Alongside their preexisting course load and other obligations, a handful of NAU students also dedicate portions of their time to YouTube. Between coming up with entertaining video ideas, filming and editing, NAU YouTubers said the stress is worth the reward when it comes to being an online content creator.

Katie Austin, sophomore creative media and film (CMF) major, has been making YouTube videos since her sophomore year of high school. She only started getting serious about being a YouTuber a year and a half ago, when she began uploading weekly videos as a way to archive her life as an NAU student.

“I feel like I’ll go through phases where I would do more stuff geared toward fashion, or document if I’m traveling,” Austin said. “It’s all about whatever is prevalent in my life. Since we just came back to school, I’ll do a handful of college centered videos, because that’s what’s going on in my life.”

Austin said most of her YouTube subscribers especially enjoy the college related videos she uploads, and that many of them started watching her because of those videos. While it can be exciting to have lots of viewers, Austin said it can also be stressful to try and please so many people. She finds it difficult to make weekly videos while also keeping up with school work. Thus, Austin makes uploading her videos weekly more of a personal goal than a deadline. She said this helps reduce the stress of maintaining her channel.

“There’s this pressure that I put on myself to have something out every week that I’m excited about, and it’s kind of difficult, especially when I’m not 100% feeling it,” Austin said. “It’s completely self-inflicted — just the expectation of myself to have something good every single week.”

Some weeks, uploading a video she is proud of is harder than others for Austin. Depending on the type of video, filming and editing times fluctuate, and she can work 10 to 12 hours per week on her videos, which can make her other obligations like school and work difficult to manage.

Even when balancing YouTube and work seems difficult, Austin said she must remember that she got her job, a job she loves, because of YouTube. She said after watching a few of her videos, the senior videographer at NAU’s marketing department offered Austin a job making videos for the school. Austin said she is incredibly grateful to have a job where she can do what she loves and learn how to improve at making videos.

“I have a really cool job because of [YouTube] that I love and that I’ve learned a lot from,” Austin said. “I think the fact that it’s turned into something that I can do to help pay my bills is really special. It was like, ‘Oh, I like making videos, and this is a good place for me to put them if I wanted someone like my family to see them,’ and then it just became something I started making money off of. So, I think that to be able to make a job out of something I would do anyways is really fun.”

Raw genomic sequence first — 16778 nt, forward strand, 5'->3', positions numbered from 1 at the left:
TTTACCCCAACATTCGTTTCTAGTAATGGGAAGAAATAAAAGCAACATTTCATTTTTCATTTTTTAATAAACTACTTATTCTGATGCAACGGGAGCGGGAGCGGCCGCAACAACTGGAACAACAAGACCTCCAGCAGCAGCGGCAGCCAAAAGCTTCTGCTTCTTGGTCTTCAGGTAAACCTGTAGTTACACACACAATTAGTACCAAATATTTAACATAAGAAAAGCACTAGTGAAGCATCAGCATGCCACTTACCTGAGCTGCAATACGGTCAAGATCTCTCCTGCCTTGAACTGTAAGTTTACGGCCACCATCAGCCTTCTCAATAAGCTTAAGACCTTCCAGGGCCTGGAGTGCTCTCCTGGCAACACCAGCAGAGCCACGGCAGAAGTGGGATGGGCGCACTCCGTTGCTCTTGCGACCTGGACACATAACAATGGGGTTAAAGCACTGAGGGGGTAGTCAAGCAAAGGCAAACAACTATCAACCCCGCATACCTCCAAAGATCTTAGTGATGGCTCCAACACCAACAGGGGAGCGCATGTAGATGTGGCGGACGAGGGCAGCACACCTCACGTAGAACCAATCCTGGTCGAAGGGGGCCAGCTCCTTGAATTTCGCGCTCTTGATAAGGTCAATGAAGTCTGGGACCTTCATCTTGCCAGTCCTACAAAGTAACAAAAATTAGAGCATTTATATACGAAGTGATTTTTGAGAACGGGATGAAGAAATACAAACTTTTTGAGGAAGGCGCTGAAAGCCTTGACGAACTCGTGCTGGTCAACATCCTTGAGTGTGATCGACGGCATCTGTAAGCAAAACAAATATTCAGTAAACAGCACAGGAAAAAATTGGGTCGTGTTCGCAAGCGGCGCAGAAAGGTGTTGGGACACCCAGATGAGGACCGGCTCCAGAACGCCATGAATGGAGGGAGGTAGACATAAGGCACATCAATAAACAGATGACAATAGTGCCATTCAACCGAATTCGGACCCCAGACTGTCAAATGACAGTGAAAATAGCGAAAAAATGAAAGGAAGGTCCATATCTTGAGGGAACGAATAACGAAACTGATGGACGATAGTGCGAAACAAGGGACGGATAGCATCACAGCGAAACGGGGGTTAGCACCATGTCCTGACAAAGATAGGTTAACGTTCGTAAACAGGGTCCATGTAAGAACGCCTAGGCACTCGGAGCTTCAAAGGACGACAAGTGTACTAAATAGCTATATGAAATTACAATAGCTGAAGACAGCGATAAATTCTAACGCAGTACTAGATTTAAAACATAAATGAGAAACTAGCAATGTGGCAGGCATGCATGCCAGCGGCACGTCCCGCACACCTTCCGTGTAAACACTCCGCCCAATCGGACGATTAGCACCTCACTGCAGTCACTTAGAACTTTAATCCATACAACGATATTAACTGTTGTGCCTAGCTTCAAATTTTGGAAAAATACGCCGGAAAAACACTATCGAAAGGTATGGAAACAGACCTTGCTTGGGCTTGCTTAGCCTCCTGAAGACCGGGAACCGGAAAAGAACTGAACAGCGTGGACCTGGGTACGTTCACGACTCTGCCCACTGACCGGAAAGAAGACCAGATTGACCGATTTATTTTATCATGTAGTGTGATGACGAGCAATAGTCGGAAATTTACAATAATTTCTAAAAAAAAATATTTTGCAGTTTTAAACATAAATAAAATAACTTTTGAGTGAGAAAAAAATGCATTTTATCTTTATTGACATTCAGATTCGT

Austin said YouTube, as well as the job she’s gained because of it, has given her a leg up in the career she hopes to pursue in CMF. Despite her growing portfolio of videos, she said being a CMF major and a YouTuber has its drawbacks when it comes to stigmas that other filmmakers place on DIY content creators like her.

“I feel like in the CMF major there are a lot of people who look down on [YouTube] since it’s on the internet and it’s easy to share,” Austin said. “They view it as just a social media platform, and it is technically. I feel like sometimes it gets looked down upon since it doesn’t take as long to turn around in comparison to a short film or a feature.”

Despite the stigma she’s faced from some fellow CMF students, Austin said people tend to receive her videos well. She said she hasn’t gotten any negative comments that haven’t been constructive, which she appreciates.

Austin said she has sometimes come across viewers of her channel, which she described as a surreal experience.

“Every once in a while, I’ll be walking on campus and someone will recognize me,” Austin said. “Which is cool, because you can see a number on a screen or whatever, but when it’s an actual person that comes up to you and talks to you, it’s completely different.”

Like Austin, sophomore CMF major Chance Arnoldussen said he interacts with people who watch his YouTube videos often, largely because Arnoldussen involves many other NAU students in his daily videos. Vlogs or less scripted videos, compared to typical YouTube videos, document a person’s life and thoughts, and are becoming increasingly popular on YouTube. Arnoldussen focuses on this style of video.

He said he felt as though he wasted a lot of his time in his first year of college and wanted something creative and productive to focus on. Taking inspiration from popular vloggers he follows, Arnoldussen began uploading daily vlogs just before the semester began.

“I wanted to find something where I’m creating, because I was a big gamer, and I just consumed, consumed, consumed,” Arnoldussen said. “And now, I want to produce content.”

Arnoldussen is using his daily routine of uploading videos as a challenge to learn about filming and editing videos. He is also working on creating better content for his vlogs, which are mostly documentations of his life. He is implementing different shows for each day of the week. These shows will vary among discussion topics and different challenges.

The challenges, among other things Arnoldussen does and says on his vlogging channel, make him subject to scrutiny. He said he puts himself out there on his YouTube channel, and he’s received disapproval from friends and family members, and judgment from people who watch his daily vlogs.

“There are some things I’ve said that are definitely inappropriate, and I think people might not like it, but that’s who I am in real life,” Arnoldussen said. “If you’re afraid to show who you are then you have a problem, and you’ve failed to stand up for who you are and be confident in that person. You really shouldn’t be worried about other people’s opinions about you. It doesn’t matter what they think about you. I know who I am, so I’m not worried, and if you don’t like me, that’s fine.”